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Monday, November 13, 2017

Study: Alcohol Use Puts Adolescents at Risk of Insomnia


It’s not news that excessive drinking as a teenager can cause a host of medical problems – both in the short- and long-term. Most recently, however, researchers have linked alcohol consumption during adolescents to daytime sleepiness and insomnia. The findings are consistent with associations found between insomnia and alcohol among older adolescents and adults, say researchers.

For the study, which was published in the journal Addictive Behaviors, researchers examined the associations between alcohol use and four sleep-related issues:
  • Initial insomnia
  • Sleep irregularity (defined as difference in weekday and weekend bedtimes)
  • Daytime sleepiness
  • Disturbed sleep
Study participants were asked to complete surveys that questioned the following:
  • The amount of time it takes them to fall asleep
  • Their bedtimes during the weekday and weekend
  • The frequency of sleep disturbances
  • Whether they sleep in class and potential difficulties staying awake after school 
Researchers also took into account whether symptoms of mental health problems or levels of parental monitoring accounted for these sleep problems.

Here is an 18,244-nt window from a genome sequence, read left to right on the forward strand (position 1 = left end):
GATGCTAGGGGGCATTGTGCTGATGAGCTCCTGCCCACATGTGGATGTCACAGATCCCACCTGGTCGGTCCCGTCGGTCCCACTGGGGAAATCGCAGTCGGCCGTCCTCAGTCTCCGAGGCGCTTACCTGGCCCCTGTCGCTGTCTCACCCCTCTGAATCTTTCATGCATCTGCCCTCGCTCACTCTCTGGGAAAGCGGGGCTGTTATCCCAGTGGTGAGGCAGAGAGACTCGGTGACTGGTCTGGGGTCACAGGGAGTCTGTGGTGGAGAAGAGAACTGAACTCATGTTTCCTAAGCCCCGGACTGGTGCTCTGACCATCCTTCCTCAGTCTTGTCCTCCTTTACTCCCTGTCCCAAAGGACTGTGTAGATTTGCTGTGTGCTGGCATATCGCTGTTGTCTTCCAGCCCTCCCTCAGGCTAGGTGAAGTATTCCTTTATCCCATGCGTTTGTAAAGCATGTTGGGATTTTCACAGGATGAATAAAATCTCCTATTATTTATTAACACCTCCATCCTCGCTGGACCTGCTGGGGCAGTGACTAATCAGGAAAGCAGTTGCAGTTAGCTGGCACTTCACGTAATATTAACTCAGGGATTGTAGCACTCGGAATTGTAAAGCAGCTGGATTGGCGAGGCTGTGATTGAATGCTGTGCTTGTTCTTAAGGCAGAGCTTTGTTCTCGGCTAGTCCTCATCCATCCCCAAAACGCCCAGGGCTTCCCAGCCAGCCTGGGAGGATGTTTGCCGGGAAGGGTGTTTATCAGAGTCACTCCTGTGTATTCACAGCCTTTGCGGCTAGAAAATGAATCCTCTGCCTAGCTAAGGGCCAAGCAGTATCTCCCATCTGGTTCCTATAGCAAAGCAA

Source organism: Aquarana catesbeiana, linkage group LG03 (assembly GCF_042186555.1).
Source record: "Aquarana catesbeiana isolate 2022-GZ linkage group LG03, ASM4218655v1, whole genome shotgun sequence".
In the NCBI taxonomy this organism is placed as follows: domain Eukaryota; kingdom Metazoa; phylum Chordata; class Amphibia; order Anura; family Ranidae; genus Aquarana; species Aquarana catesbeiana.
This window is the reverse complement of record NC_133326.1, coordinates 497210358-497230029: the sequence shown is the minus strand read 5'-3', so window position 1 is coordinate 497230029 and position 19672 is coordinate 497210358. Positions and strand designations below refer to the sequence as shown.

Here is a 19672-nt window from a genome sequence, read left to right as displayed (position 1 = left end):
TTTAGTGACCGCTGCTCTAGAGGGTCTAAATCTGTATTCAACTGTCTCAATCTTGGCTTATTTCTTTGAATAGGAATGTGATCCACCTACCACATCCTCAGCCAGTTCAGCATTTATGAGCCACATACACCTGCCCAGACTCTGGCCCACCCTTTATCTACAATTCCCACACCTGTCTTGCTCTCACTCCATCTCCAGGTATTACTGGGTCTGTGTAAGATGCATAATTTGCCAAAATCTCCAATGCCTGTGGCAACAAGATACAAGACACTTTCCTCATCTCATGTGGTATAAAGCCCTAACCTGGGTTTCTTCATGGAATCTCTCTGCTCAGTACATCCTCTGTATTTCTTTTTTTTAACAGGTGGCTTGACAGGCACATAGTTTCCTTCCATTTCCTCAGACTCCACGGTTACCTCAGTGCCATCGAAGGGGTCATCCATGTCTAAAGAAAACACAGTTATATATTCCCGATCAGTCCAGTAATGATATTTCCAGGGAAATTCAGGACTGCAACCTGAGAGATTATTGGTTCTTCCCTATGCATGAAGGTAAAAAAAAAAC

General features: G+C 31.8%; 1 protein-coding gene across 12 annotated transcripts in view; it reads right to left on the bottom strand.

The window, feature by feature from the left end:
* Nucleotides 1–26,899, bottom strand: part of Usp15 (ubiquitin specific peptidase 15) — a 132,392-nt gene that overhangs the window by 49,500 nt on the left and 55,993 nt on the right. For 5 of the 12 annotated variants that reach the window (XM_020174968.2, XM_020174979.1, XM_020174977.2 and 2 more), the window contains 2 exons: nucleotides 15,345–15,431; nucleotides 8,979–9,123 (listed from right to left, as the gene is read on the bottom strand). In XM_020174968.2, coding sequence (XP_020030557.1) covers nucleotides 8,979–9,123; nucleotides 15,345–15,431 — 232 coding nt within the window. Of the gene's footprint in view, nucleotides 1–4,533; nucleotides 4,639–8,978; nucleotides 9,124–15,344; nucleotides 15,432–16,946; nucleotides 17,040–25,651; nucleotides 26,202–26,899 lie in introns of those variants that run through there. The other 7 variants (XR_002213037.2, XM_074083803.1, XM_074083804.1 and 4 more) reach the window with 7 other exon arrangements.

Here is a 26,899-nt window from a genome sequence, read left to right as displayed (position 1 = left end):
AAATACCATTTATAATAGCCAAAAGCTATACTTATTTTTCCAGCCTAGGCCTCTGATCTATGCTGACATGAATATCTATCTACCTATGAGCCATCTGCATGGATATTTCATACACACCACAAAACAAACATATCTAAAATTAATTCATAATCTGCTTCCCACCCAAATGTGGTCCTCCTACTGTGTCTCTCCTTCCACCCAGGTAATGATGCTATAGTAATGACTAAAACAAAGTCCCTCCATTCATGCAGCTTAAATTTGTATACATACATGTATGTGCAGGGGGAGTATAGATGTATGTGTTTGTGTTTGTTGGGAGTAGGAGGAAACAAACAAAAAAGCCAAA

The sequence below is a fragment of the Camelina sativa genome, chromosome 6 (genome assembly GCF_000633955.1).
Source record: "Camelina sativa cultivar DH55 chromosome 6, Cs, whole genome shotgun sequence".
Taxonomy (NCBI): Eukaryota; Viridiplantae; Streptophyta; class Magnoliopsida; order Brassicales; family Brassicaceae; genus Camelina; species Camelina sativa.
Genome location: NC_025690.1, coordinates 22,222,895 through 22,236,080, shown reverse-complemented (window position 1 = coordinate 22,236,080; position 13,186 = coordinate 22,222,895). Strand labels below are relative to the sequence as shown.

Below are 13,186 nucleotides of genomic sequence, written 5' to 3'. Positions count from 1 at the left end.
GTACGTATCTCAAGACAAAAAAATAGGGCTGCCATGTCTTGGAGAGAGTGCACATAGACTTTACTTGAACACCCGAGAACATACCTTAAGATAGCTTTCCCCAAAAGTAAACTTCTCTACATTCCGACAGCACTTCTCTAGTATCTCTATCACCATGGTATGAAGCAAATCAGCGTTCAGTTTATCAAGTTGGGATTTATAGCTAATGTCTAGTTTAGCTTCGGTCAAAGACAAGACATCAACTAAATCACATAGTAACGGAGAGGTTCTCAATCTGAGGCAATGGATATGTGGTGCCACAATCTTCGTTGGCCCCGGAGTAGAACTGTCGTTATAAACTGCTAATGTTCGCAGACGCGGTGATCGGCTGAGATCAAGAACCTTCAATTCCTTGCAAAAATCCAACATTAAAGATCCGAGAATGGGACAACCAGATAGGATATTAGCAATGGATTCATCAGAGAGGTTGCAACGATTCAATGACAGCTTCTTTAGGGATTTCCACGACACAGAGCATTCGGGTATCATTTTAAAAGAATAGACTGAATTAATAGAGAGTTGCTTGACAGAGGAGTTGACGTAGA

“Parents, educators, and therapists should consider insomnia to be a risk marker for alcohol use, and alcohol use a risk marker for insomnia, among early adolescents," said Rutgers-Camden researcher Naomi Marmorstein, in a statement.

Do You Know the Symptoms of Insomnia?
According to the National Sleep Foundation (NSF), people with insomnia have one or more of the following symptoms:
  • Difficulty falling asleep
  • Difficulty staying asleep (waking up during the night and having trouble returning to sleep)
  • Waking up too early in the morning
  • Unrefreshing sleep (or "non-restorative sleep")
  • Fatigue or low energy
  • Difficulty concentrating
  • Mood disturbance, such as irritability
  • Feeling impulsive or aggression
  • Difficulty at work or school
  • Difficulty in personal relationships, including family, friends and caregivers
The duration of insomnia is important, notes the NSF, and doctors consider insomnia chronic if it
occurs at least three nights per week for three months or longer.

Dual Diagnosis Treatment: Sleep Disorders and Alcohol Abuse
If you suffer from both symptoms of sleep disorders and alcohol abuse, you may need specialized treatment and a personalized plan for recovery. At Hope Academy, we offer evidence-based dual diagnosis treatment for young adults facing both substance abuse and co-occurring issues like sleep disorders. To learn more, call today: 866-930-4673.



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